Williams To Issue A Temporary Injunction Against The Commission, Arguing The Entire Licensing Process Should Be Stopped Because The Commission Appears Poised To Grant Final Licenses.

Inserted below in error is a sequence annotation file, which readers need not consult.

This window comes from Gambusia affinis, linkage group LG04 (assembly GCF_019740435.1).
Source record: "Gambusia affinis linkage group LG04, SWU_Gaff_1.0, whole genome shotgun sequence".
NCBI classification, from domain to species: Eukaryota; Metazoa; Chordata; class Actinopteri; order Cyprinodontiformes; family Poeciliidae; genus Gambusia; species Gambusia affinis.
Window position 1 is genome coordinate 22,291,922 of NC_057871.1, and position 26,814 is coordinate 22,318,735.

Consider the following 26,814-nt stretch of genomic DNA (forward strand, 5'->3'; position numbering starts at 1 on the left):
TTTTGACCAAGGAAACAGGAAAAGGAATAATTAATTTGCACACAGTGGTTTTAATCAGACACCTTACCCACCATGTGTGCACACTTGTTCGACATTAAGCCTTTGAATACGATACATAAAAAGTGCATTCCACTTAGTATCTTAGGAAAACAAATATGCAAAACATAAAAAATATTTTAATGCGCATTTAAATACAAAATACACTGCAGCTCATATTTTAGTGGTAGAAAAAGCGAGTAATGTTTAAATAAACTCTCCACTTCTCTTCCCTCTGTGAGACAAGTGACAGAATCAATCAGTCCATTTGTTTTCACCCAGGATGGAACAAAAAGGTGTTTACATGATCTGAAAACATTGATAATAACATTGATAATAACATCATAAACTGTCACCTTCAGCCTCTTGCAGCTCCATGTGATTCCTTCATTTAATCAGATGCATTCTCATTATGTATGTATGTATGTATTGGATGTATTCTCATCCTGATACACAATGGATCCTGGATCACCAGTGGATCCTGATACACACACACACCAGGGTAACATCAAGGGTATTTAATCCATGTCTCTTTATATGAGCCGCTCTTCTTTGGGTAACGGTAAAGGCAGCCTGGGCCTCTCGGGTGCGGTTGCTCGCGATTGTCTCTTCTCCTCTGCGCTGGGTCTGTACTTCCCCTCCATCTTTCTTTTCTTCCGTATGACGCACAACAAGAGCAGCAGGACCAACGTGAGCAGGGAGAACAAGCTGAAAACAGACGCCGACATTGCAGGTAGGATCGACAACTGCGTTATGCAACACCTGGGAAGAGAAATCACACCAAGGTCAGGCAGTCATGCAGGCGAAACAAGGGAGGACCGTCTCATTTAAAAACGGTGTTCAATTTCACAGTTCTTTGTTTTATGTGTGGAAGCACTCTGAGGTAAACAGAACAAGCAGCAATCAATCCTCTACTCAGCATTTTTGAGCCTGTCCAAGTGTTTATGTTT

Alternative Medicine Maryland asked Baltimore Circuit Judge Barry G. Williams to issue a temporary injunction against the commission, arguing the entire licensing process should be stopped because the commission appears poised to grant final licenses. The company first wants the court to weigh in on whether the law was followed during the process. In the motion, the company’s lawyers argued that a lawyer for the state admitted during a deposition last week that regulators did not consider applicants’ race when awarding preliminary licenses as required by law. The request for an emergency halt to the process comes as the marijuana commission is scheduled to meet Wednesday to discuss the progress of 15 companies that did win initial approval to grow marijuana — a meeting that is among the final steps in the process to begin legal cultivation of medical marijuana. None of Medical marijuana stocks the 15 companies that won initial approval to grow the drug are led by African-Americans, who make up about a third of the state’s population. “Time is of the essence,” Alternative Medicine Maryland’s lawyers wrote to Judge Williams. “It is undisputed that the commission made no attempt to … actively seek racial and ethnic diversity throughout the licensing process.” The commission’s chairman, Paul Davies, did not respond to a request for comment. The leader of a medical marijuana industry group said in a statement that the filing would delay making medical marijuana available to patients in the name of “money and power.” “This is a frivolous legal filing by an out-of state company and its lobbyist that threatens to delay Maryland’s medical cannabis program even further,” said Jake Van Wingerden, chairman of the Maryland Wholesale Medical Cannabis Association. Alternative Medicine Maryland “was unsuccessful in its home state of New York, did not even finish in the top 20 in Maryland’s double-blind application process, and is now seeking to disrupt Maryland’s medical cannabis program to satisfy its own greed.” The state law legalizing medical marijuana required the commission to “actively seek” racial diversity among approved growers and distributors.

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